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Freeman appointed to state criminal justice council
Ron Freeman
Sheriff Ron Freeman

A statewide effort to improve criminal justice and lower crime now has new local representation, with the recent appointment of Forsyth County Sheriff Ron Freeman to the Criminal Justice Coordinating Council, or CJCC, by Georgia Gov. Nathan Deal. 

According to the Forsyth County Sheriff’s Office, Freeman was appointed to the CJCC in late June and will begin serving on that council in September. The sheriff’s office stated in a news release that the CJCC was created by the Georgia General Assembly in 1981 to build consensus and understanding between the various different criminal justice system components in Georgia. 

“They do some of the most important work in criminal justice,” Freeman said. “It’s not just law enforcement, they work with judiciary, they work with grant funding, they make recommendations for changes in the criminal justice system that need to happen ... It’s that true cross section of the criminal justice system.”

On their website, the CJCC states that they are “legislatively charged with 11 areas of criminal justice coordination” in areas including serving as a clearinghouse for criminal justice information and research, developing criminal justice legislation and policy proposals, and advising the governor on the issues affecting the criminal justice system.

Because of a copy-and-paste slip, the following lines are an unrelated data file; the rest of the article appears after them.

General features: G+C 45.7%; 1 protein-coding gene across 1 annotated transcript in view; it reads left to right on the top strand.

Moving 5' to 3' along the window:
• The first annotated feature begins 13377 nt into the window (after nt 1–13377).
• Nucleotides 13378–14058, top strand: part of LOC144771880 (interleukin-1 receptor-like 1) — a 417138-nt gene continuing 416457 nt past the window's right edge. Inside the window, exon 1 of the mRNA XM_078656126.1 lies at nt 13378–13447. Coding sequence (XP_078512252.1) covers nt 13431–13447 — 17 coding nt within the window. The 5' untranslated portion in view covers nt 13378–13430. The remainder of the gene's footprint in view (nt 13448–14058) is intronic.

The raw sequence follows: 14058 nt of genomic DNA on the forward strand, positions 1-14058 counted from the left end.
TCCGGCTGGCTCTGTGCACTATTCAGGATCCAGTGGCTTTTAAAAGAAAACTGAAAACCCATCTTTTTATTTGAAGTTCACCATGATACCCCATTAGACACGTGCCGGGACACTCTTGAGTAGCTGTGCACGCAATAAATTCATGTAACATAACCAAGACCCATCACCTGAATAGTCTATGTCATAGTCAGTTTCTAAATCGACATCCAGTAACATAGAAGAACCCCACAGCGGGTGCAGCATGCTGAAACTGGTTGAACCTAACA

“Really in a nut shell it’s how do we make the system work better,” Freeman said. “How do we make Georgia better and how do we make Forsyth County better?”  

In addition to examining and advising the state’s executive or legislative branches on criminal justice policy, the CJCC also administers millions in federal and state criminal justice and victim services grants. 

Freeman said that in the past the Forsyth County Sheriff’s Office has worked closely with the CJCC for grants and other things, and he said he already has a good working relationship with many of the council members from his years in law enforcement.

Freeman said that the council is packed with “heavy hitters,” like GBI Director Vernon Keenan, Board of Corrections Chairman John Mayes, Georgia Emergency Management and Homeland Security Agency Director Homer Bryson who “have a deep understanding of the broad spectrum of criminal justice.”

“And that was the idea behind the CJCC,” Freeman said. “Some expertise from all angles ... so it’s not just one perspective or one agency’s view.” 

Though he will be with a variety of different people immersed in the field of criminal justice, Freeman will be the sole sheriff on the council, and in addition to representing Forsyth County he said he will represent the work that Georgia sheriff’s do for the council. 

“I think it’s important that the sheriffs of Georgia have a say,” Freeman said. “We are the keepers of jails, we are the security of courts, and we serve the civil process … Sheriff’s offer a unique perspective that other law enforcement agencies may not have.”

For what he personally plans on bringing to the council, Freeman said that the work that is being done in Forsyth County in the fields of technology, crime prevention and crime tracking will definitely be in the mix. 

“We are uniquely situated in Forsyth County that we are at the forefront in a lot of areas of law enforcement,” Freeman said. “And I hope I can offer some advice on how we can drive towards what we all want to see — less crime.”